The California Floristic Province is located along North America's Pacific coast. This biodiversity hotspot is a zone of Mediterranean-type climate and is characterized by hot, dry summers and cool, wet winters.
The region contains a wide variety of ecosystems, including sagebrush steppe, prickly pear shrubland, coastal sage scrub, chaparral, juniper-pine woodland, upper montane-subalpine forest, alpine forest, riparian forest, cypress forests, mixed evergreen forests, Douglas fir forests, sequoia forests, redwood forests, coastal dunes and salt marshes. Today, a quarter of the original vegetation remains in more or less pristine condition.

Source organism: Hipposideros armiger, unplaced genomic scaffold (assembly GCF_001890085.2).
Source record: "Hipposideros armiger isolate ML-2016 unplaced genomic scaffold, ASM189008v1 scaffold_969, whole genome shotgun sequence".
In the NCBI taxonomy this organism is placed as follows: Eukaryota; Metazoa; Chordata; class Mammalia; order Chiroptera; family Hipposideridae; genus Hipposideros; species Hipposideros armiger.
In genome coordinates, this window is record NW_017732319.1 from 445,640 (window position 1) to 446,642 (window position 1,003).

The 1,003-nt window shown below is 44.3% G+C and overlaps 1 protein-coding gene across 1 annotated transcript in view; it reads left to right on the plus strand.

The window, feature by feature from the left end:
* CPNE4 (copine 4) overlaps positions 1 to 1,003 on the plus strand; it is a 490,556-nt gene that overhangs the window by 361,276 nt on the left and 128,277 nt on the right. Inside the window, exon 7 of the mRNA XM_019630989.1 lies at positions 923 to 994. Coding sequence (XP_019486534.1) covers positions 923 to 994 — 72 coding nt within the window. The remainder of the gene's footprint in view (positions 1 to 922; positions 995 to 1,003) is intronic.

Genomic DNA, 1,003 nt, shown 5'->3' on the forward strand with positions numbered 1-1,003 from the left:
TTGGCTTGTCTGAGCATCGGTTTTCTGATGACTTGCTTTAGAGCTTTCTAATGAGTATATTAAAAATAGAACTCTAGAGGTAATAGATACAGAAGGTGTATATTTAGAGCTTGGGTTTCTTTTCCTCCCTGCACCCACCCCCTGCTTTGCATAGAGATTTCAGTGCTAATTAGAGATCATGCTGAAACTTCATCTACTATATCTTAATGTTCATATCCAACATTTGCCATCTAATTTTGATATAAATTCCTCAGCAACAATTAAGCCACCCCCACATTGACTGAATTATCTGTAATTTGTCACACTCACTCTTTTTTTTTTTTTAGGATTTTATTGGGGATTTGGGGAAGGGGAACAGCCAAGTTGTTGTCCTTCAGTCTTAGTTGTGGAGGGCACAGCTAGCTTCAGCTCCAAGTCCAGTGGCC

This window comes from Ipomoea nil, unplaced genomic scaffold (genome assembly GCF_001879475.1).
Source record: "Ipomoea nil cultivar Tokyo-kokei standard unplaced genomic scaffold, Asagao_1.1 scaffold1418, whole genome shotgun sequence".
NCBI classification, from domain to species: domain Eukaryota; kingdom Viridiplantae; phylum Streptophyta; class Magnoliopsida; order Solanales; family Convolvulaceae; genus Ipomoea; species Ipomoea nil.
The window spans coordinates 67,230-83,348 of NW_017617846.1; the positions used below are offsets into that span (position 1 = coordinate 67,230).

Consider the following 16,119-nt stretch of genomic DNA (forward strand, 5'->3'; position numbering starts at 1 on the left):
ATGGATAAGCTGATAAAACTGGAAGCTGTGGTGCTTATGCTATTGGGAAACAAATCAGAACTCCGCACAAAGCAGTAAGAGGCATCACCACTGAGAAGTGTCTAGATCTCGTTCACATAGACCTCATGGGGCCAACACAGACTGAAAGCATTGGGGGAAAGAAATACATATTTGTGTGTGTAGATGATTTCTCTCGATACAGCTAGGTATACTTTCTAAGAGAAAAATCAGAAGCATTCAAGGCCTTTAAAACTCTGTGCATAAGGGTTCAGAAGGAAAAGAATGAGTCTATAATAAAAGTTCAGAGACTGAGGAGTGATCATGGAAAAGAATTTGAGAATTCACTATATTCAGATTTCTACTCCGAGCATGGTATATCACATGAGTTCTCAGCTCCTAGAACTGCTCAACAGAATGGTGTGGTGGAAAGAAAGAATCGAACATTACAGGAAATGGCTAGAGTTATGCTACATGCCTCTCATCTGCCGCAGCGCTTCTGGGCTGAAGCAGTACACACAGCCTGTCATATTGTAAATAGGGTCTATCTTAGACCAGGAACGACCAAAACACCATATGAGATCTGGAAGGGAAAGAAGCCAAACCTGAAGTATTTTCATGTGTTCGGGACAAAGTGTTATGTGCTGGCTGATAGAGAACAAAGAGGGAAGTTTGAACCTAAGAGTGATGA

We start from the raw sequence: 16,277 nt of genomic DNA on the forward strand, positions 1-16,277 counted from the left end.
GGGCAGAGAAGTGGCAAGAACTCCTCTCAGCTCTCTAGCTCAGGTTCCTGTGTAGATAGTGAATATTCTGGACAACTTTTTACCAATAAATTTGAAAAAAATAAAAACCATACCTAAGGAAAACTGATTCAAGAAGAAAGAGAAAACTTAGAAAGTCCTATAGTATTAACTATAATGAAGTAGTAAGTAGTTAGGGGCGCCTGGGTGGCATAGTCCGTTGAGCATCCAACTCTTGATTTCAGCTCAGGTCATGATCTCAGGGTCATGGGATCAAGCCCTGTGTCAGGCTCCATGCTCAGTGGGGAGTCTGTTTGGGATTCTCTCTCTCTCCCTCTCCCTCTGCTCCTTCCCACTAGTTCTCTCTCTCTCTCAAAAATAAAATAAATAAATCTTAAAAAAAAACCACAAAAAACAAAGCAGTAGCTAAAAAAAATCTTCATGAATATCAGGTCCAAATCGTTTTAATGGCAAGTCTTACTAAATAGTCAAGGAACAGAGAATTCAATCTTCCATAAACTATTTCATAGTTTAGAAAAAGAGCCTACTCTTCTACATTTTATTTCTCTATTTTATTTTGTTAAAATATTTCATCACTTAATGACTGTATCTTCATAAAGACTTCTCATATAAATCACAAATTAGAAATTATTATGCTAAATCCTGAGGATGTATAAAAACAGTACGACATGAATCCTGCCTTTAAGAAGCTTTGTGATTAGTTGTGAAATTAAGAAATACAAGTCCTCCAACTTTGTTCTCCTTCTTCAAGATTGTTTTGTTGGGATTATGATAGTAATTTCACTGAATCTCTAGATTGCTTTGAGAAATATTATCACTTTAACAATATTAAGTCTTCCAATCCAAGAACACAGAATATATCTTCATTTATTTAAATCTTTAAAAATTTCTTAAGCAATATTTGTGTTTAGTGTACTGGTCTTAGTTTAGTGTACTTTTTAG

The hotspot is home to the Endangered giant sequoia (Sequoiadendron giganteum), the planet's largest living organism and its taller but less massive relative, the Endangered coastal redwood (Sequoia sempervirens). A number of threatened endemic species are found here, too, including the Endangered giant kangaroo rat (Dipodomys ingens), the desert slender salamander (Batrachoseps major aridus) and some of the last individuals of the Critically Endangered California condor (Gymnogyps californianus). The hotspot is the breeding ground for this very large bird that is now expanding to Arizona and Utah in the United States of America.